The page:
The traditional option

When I get married in September it won’t be in the eyes of God. I am getting married in the eyes of a universe that doesn’t care but in front of friends and family who do.

I have written extensively in support of equal marriage but, until now, I have not focused much on the differences between religious and non-religious weddings. These differences don’t seem particularly acute until you’ve been to a religious wedding and actually listened to the declarations and the hymns, many of which make me proud that my wedding will be distinctly non-religious in nature.

There is an interesting discrepancy in this country between the dwindling number of believers and – in my experience – the thriving assumption that weddings should by definition be held in places of worship. The latter is an interesting societal pressure and is symptomatic of the wider cultural deference upon which religion continues to prey: the notion that signing up to an organisation – even if you don’t really believe in much of what it stands for – is better than not belonging to one at all. It would come as absolutely no surprise to learn that a significant proportion of those getting married in religious institutions hold no specific religious convictions but, instead, consider it important to preserve traditions that have familial and national significance.

I believe that to have a non-religious wedding remains, if by no means a taboo, a choice to which many still react with slight puzzlement. The word ‘wedding’ is so indelibly linked to church-centric images and words that it will be an extremely long time before the automatic association dies out. The link is not quite as ingrained as that between marriage and heterosexuality but it remains potent. Humanist weddings, for example, explicitly non-religious in nature, still do not have legal standing in the UK (except, curiously, in Scotland); but along with the Marriage (Same Sex Couples) Bill came an amendment request by the British Humanist Association that these ceremonies be legalised. This amendment has not been successful, a result about which I’m ambivalent: the discussion about humanist marriages is different to that of equal marriage because two humanists obviously can get married, just as two hardcore Pokémon enthusiasts can get married, by having a civil wedding. There is nothing in a civil wedding that negates the principles of a humanist, and, being non-religious by definition, they seem to me to serve the same purpose. I understand of course that humanists might wish to have a ceremony that explicitly addresses their principles but it is far more difficult to justify an official amendment on these grounds, as its proponents have discovered.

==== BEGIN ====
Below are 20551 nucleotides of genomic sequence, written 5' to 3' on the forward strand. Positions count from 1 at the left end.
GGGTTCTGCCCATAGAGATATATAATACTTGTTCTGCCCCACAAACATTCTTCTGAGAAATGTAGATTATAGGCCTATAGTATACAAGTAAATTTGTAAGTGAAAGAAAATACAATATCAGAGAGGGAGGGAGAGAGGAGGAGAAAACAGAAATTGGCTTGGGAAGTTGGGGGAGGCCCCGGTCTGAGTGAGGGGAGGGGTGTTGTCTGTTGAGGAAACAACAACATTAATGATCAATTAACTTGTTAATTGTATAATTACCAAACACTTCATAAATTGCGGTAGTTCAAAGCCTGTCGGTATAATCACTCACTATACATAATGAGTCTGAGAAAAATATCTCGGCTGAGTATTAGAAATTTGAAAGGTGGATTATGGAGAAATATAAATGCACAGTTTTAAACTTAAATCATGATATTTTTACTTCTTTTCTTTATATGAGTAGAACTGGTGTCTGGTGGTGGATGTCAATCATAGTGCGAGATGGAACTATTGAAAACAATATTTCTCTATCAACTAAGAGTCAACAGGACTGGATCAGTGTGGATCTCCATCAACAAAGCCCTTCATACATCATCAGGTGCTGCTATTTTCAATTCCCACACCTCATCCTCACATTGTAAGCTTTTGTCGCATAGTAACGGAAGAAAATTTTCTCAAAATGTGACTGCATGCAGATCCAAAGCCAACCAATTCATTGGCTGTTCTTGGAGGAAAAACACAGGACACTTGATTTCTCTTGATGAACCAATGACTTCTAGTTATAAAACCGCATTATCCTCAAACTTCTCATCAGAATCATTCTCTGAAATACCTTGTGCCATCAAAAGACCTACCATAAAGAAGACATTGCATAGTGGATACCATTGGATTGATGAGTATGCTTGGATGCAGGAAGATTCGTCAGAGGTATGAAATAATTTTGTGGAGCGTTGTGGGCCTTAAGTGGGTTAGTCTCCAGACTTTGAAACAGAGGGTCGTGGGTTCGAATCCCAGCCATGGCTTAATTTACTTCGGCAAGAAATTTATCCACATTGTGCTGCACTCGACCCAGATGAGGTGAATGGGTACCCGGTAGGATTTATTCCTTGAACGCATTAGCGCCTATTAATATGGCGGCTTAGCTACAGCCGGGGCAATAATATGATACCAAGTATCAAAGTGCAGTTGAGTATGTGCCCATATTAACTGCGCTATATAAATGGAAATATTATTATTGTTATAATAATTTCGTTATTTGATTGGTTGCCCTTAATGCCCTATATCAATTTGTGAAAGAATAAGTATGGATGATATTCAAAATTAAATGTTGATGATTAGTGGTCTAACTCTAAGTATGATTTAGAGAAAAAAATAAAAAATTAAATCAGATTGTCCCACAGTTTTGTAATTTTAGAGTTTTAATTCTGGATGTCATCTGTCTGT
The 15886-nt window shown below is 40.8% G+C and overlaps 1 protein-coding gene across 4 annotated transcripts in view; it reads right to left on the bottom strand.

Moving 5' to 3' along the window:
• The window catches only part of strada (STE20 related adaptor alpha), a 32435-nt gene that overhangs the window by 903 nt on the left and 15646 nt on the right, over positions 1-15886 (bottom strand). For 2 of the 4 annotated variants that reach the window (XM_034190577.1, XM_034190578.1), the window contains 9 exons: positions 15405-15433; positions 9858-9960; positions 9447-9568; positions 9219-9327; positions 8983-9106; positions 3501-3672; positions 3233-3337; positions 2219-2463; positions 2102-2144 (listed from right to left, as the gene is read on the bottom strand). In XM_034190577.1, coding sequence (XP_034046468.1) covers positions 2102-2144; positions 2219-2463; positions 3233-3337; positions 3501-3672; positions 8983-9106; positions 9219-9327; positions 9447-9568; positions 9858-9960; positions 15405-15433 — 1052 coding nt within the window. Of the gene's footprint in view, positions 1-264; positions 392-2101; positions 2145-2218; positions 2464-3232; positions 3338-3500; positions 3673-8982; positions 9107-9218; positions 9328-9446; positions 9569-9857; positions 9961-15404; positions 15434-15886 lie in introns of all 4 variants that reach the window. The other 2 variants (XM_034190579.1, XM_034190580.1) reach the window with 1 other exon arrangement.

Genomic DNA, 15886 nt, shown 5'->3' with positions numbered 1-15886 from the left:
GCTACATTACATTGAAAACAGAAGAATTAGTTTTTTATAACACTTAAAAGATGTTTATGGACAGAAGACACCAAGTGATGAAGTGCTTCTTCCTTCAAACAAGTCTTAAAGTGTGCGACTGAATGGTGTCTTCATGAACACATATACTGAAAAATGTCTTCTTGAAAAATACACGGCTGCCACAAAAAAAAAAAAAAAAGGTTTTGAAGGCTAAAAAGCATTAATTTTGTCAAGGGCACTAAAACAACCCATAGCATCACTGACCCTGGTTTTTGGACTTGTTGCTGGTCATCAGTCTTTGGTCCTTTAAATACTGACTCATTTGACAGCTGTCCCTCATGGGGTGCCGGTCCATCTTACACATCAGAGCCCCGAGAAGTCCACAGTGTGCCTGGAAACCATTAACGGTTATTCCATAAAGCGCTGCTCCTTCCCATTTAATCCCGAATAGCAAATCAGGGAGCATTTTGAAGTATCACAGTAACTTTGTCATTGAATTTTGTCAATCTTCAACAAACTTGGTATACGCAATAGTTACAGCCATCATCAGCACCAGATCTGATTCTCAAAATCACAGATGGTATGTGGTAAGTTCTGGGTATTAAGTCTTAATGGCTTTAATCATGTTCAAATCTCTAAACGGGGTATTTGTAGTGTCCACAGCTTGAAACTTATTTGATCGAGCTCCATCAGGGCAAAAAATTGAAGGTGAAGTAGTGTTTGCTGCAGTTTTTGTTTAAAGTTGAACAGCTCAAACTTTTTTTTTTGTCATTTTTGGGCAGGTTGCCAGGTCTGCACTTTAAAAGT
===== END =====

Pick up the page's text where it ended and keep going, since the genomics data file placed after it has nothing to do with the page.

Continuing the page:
Despite the association between church and weddings, the percentage of church weddings dwindled in recent years thanks to a number of factors, including the insistence that the bride and groom attend church regularly beforehand, and a rule that prohibited one from marrying in a church outside of one’s home parish. In 2010, however, the Church of England moved with the times and sought to apply oil to some of their more inflexible positions. They saw a rise in the percentage of church weddings and established a dedicated website: www.yourchurchwedding.org. The site itself, as you might expect, is a source of great entertainment. It has a charming section about how vicars feel awkward about marrying divorcees – one of the reasons that the majority of second marriages are civil rather than church-ordained; it claims elsewhere that “marriage is good for a society as a whole”, but the smallprint “except if it’s a gay one” doesn’t appear to have been added – which is bizarre, given how central this message is to the Church’s equal marriage stance; there is even a section on the site entitled ‘Marriage provides more and better sex’, disappointingly bereft of clerical exploration.

It also boasts, Carlsberg-style, that “You can only make vows this big in a church”. It’s a bold claim that barely even bothers to disguise what it means: our weddings are more important than yours. The website provides some pleasant vows in its ‘Full Service Sample’ but also has some distinctly creepy features – including the line “The vows you are about to take are to be made in the presence of God, who is judge of all and knows all the secrets of our hearts”. That’s right: all the secrets. Religious or not, I doubt that on our wedding day many of us would wish to be reminded of the secrets sheltered away in the murky caverns of our hearts.

These types of jarring pronouncements have contributed to my feeling distinctly uncomfortable at religious weddings. A memory that immediately springs to mind is the injunction that upon entering into the marriage the wife must ‘submit’ to the husband as head of the household. I will not be asking my fiancée to ‘submit’ to me or my authority as the idea is a disgusting and grossly outdated one. With vows like these still a feature of Christian wedding ceremonies it is no wonder the Catholic Church and Church of England continue to fail so miserably on basic gender equality issues like women bishops and abortion.

When I get married I do not want to hear talk of a crucified Palestinian; I do not wish to be told that a creepy deity watches my every move. No-one will be able to tell me that there is anything more important than the woman I am marrying. If He sees everything, God will of course be at my wedding along with all the other guests. But I hope He doesn’t make His presence felt because, to be honest, He ought to have got the message by now.